Chris Ruen is the author of the new book, ‘Freeloading: How Our Insatiable Appetite for Free Content Starves Creativity’, which is an essential read for those working in the music industry. His essays and criticism have appeared in The New York Times, Slate, The New York Press and Stereogum, and he brings both a music fan’s perspective and a journalist’s point of view to an issue that affects both creators and consumers. 

We were pleased to once again have Chris Castle moderate the discussion. Chris has been as one of the real, great artist advocates over the past several years, and I would encourage everyone to follow him on Twitter and his blog at www.musictechpolicy.com/. 

The video from the Global Forum is now available and embedded below; I would encourage all creators and those working in music to watch it and share it widely.


Graham Henderson is the President and CEO of Music Canada. He also writes on an eclectic range of topics on his personal blog at www.grahamhenderson.ca.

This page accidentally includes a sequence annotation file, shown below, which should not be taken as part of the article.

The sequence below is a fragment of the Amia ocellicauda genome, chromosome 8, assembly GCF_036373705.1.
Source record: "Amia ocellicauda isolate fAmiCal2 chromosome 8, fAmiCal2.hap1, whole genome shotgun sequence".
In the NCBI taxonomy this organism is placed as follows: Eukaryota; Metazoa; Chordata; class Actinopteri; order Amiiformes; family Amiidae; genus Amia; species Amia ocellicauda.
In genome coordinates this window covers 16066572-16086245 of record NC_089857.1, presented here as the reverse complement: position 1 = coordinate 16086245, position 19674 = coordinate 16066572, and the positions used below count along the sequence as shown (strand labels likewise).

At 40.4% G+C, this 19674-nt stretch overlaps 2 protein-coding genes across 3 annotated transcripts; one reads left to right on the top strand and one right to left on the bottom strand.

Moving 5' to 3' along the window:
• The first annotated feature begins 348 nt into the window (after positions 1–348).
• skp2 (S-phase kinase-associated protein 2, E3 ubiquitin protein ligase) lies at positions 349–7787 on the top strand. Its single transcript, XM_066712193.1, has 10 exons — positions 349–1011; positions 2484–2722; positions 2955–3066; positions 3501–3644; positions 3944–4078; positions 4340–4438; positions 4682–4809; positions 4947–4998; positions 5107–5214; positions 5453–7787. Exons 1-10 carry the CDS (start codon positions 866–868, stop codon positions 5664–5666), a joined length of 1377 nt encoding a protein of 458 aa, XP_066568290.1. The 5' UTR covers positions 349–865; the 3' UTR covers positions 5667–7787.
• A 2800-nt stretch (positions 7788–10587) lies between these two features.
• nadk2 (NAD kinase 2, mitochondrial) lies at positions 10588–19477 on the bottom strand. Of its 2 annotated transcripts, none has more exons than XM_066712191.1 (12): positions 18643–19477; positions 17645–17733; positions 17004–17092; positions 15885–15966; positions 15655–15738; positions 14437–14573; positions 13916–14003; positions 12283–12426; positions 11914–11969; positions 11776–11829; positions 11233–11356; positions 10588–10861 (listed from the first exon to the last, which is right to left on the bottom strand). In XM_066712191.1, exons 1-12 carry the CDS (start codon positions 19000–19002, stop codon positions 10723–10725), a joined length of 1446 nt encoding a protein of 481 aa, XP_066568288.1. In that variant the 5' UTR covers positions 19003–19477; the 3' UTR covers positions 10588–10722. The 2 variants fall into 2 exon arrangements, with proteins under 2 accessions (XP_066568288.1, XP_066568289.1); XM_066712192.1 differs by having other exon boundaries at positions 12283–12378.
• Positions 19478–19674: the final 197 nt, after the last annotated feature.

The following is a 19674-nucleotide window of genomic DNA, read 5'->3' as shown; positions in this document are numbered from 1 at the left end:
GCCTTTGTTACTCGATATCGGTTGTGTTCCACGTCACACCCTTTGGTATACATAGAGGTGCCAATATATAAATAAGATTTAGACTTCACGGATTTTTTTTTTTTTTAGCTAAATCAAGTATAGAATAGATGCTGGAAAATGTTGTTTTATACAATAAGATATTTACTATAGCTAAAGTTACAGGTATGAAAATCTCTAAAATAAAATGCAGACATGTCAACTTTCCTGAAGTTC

Comments
view

Global Forum 2013: Brand Supported Piracy with David Lowery, Chris Ruen, and Chris Castle

Writer and musician David Lowery and Author Chris Ruen do not shy away from identifying major companies that support the pirate sites that damage creators every day by distributing unlicensed copies of music and movies.

On March 22, 2013 at Canadian Music Week’s Global Forum, the pair will discuss brand-sponsored piracy, a practice whereby Fortune 500 companies, whether knowingly or unknowingly, purchase advertising inventory from illegal sites. Advertising revenues keep these sites in business while ad agencies, exchanges and networks also make money in the process. The only ones left without compensation are the artists, songwriters and filmmakers.

David Lowery of the bands Cracker and Camper Van Beethoven, has emerged as one of the strongest artist advocates through his contributions to the blog, The Trichordist. The blog has begun a “name and shame” campaign which identifies major brands that are supporting piracy by placing ads on illegal sites.